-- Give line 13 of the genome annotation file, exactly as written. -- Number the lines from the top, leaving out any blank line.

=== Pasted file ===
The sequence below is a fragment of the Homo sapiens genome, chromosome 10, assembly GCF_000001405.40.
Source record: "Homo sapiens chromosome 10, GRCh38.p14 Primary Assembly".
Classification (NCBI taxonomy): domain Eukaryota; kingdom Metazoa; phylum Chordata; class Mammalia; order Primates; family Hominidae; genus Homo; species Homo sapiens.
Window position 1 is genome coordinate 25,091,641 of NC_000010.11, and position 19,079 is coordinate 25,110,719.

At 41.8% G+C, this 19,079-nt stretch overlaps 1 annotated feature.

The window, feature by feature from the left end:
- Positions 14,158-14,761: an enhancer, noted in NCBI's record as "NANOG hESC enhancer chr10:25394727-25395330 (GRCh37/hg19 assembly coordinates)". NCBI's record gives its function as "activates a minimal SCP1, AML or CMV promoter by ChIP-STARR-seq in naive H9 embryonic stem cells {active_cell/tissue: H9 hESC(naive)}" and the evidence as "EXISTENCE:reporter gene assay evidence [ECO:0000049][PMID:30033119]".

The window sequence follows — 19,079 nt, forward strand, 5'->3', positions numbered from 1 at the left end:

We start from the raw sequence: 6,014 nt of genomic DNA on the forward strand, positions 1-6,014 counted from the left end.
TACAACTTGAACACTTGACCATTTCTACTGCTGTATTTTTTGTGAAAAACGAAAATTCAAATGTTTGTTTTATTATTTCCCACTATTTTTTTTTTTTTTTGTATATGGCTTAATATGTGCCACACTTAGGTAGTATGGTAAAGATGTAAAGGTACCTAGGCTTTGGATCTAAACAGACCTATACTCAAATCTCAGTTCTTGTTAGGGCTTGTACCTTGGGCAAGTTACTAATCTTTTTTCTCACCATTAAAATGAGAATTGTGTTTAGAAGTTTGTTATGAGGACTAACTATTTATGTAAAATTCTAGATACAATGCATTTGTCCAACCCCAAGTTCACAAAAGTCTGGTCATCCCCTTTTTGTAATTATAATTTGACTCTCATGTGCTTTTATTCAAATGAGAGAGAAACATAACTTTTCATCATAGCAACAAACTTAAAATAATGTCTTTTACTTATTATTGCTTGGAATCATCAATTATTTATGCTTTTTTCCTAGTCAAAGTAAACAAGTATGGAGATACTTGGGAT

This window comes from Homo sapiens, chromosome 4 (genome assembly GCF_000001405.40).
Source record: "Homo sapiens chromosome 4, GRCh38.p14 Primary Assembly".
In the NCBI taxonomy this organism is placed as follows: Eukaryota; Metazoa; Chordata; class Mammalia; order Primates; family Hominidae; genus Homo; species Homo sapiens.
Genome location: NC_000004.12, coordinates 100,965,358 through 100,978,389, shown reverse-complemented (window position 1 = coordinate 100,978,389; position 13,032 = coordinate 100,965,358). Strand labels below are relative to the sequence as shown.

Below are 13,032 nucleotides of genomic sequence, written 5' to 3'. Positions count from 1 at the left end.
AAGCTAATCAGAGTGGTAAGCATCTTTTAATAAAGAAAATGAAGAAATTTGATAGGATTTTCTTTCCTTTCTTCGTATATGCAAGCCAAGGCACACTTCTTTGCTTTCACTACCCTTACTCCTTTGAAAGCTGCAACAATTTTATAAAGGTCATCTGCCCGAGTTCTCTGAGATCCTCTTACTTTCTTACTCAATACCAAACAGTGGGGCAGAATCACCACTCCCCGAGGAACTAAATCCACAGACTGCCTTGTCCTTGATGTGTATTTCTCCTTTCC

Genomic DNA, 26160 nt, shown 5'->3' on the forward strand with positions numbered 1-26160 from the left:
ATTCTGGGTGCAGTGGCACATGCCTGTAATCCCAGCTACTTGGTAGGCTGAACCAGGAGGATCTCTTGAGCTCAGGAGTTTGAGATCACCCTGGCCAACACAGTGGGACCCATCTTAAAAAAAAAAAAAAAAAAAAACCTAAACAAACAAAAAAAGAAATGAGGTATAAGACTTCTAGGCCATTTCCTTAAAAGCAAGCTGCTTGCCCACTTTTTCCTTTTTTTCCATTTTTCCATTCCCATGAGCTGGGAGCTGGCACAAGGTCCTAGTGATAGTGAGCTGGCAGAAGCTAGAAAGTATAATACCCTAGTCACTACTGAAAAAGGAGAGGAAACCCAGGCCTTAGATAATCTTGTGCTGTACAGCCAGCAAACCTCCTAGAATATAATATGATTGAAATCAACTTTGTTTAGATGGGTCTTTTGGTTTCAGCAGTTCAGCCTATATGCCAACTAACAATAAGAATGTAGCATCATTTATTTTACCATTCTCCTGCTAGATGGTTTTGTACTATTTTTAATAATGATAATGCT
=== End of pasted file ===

In the NCBI taxonomy this organism is placed as follows: Eukaryota; Metazoa; Chordata; class Mammalia; order Primates; family Hominidae; genus Homo; species Homo sapiens.